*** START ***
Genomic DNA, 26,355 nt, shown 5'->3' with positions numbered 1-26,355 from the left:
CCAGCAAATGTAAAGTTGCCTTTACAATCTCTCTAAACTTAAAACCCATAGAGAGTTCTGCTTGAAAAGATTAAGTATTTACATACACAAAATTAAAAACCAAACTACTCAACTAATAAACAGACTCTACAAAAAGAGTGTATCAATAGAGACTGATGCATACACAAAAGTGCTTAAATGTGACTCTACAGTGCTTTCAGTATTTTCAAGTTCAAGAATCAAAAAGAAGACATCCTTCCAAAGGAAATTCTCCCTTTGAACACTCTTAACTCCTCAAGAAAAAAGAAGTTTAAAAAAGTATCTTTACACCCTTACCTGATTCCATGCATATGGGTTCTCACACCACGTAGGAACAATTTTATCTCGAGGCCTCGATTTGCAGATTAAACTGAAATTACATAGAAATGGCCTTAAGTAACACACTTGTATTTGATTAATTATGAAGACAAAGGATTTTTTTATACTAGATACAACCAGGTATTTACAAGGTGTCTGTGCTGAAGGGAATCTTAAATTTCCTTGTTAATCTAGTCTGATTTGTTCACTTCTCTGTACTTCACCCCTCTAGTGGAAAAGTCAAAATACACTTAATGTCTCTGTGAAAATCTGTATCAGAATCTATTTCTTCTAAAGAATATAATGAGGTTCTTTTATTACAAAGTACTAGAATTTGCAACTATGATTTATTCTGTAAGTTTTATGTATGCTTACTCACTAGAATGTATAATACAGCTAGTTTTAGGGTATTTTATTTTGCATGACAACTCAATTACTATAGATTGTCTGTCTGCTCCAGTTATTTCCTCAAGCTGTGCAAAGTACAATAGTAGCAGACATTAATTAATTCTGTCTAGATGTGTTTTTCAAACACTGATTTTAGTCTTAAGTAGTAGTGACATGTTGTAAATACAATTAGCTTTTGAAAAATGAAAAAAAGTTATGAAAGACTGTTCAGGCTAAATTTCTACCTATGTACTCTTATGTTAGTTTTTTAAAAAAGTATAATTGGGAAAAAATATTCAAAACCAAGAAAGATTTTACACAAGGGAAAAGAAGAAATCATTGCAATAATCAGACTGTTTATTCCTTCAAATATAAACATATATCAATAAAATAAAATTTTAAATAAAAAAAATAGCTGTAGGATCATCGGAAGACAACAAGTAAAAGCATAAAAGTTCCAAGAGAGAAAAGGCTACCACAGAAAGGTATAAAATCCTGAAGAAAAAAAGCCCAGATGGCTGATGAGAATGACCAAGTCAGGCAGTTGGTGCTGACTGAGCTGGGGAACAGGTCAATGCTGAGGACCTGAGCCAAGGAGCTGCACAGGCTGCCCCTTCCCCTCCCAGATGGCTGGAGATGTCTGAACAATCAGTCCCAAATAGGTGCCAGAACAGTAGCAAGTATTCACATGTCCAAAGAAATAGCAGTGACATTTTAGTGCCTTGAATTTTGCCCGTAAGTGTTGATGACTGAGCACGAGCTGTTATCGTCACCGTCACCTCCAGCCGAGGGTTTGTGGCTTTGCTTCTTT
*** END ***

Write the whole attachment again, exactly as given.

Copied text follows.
Genomic DNA, 26,355 nt, shown 5'->3' with positions numbered 1-26,355 from the left:
CCAGCAAATGTAAAGTTGCCTTTACAATCTCTCTAAACTTAAAACCCATAGAGAGTTCTGCTTGAAAAGATTAAGTATTTACATACACAAAATTAAAAACCAAACTACTCAACTAATAAACAGACTCTACAAAAAGAGTGTATCAATAGAGACTGATGCATACACAAAAGTGCTTAAATGTGACTCTACAGTGCTTTCAGTATTTTCAAGTTCAAGAATCAAAAAGAAGACATCCTTCCAAAGGAAATTCTCCCTTTGAACACTCTTAACTCCTCAAGAAAAAAGAAGTTTAAAAAAGTATCTTTACACCCTTACCTGATTCCATGCATATGGGTTCTCACACCACGTAGGAACAATTTTATCTCGAGGCCTCGATTTGCAGATTAAACTGAAATTACATAGAAATGGCCTTAAGTAACACACTTGTATTTGATTAATTATGAAGACAAAGGATTTTTTTATACTAGATACAACCAGGTATTTACAAGGTGTCTGTGCTGAAGGGAATCTTAAATTTCCTTGTTAATCTAGTCTGATTTGTTCACTTCTCTGTACTTCACCCCTCTAGTGGAAAAGTCAAAATACACTTAATGTCTCTGTGAAAATCTGTATCAGAATCTATTTCTTCTAAAGAATATAATGAGGTTCTTTTATTACAAAGTACTAGAATTTGCAACTATGATTTATTCTGTAAGTTTTATGTATGCTTACTCACTAGAATGTATAATACAGCTAGTTTTAGGGTATTTTATTTTGCATGACAACTCAATTACTATAGATTGTCTGTCTGCTCCAGTTATTTCCTCAAGCTGTGCAAAGTACAATAGTAGCAGACATTAATTAATTCTGTCTAGATGTGTTTTTCAAACACTGATTTTAGTCTTAAGTAGTAGTGACATGTTGTAAATACAATTAGCTTTTGAAAAATGAAAAAAAGTTATGAAAGACTGTTCAGGCTAAATTTCTACCTATGTACTCTTATGTTAGTTTTTTAAAAAAGTATAATTGGGAAAAAATATTCAAAACCAAGAAAGATTTTACACAAGGGAAAAGAAGAAATCATTGCAATAATCAGACTGTTTATTCCTTCAAATATAAACATATATCAATAAAATAAAATTTTAAATAAAAAAAATAGCTGTAGGATCATCGGAAGACAACAAGTAAAAGCATAAAAGTTCCAAGAGAGAAAAGGCTACCACAGAAAGGTATAAAATCCTGAAGAAAAAAAGCCCAGATGGCTGATGAGAATGACCAAGTCAGGCAGTTGGTGCTGACTGAGCTGGGGAACAGGTCAATGCTGAGGACCTGAGCCAAGGAGCTGCACAGGCTGCCCCTTCCCCTCCCAGATGGCTGGAGATGTCTGAACAATCAGTCCCAAATAGGTGCCAGAACAGTAGCAAGTATTCACATGTCCAAAGAAATAGCAGTGACATTTTAGTGCCTTGAATTTTGCCCGTAAGTGTTGATGACTGAGCACGAGCTGTTATCGTCACCGTCACCTCCAGCCGAGGGTTTGTGGCTTTGCTTCTTT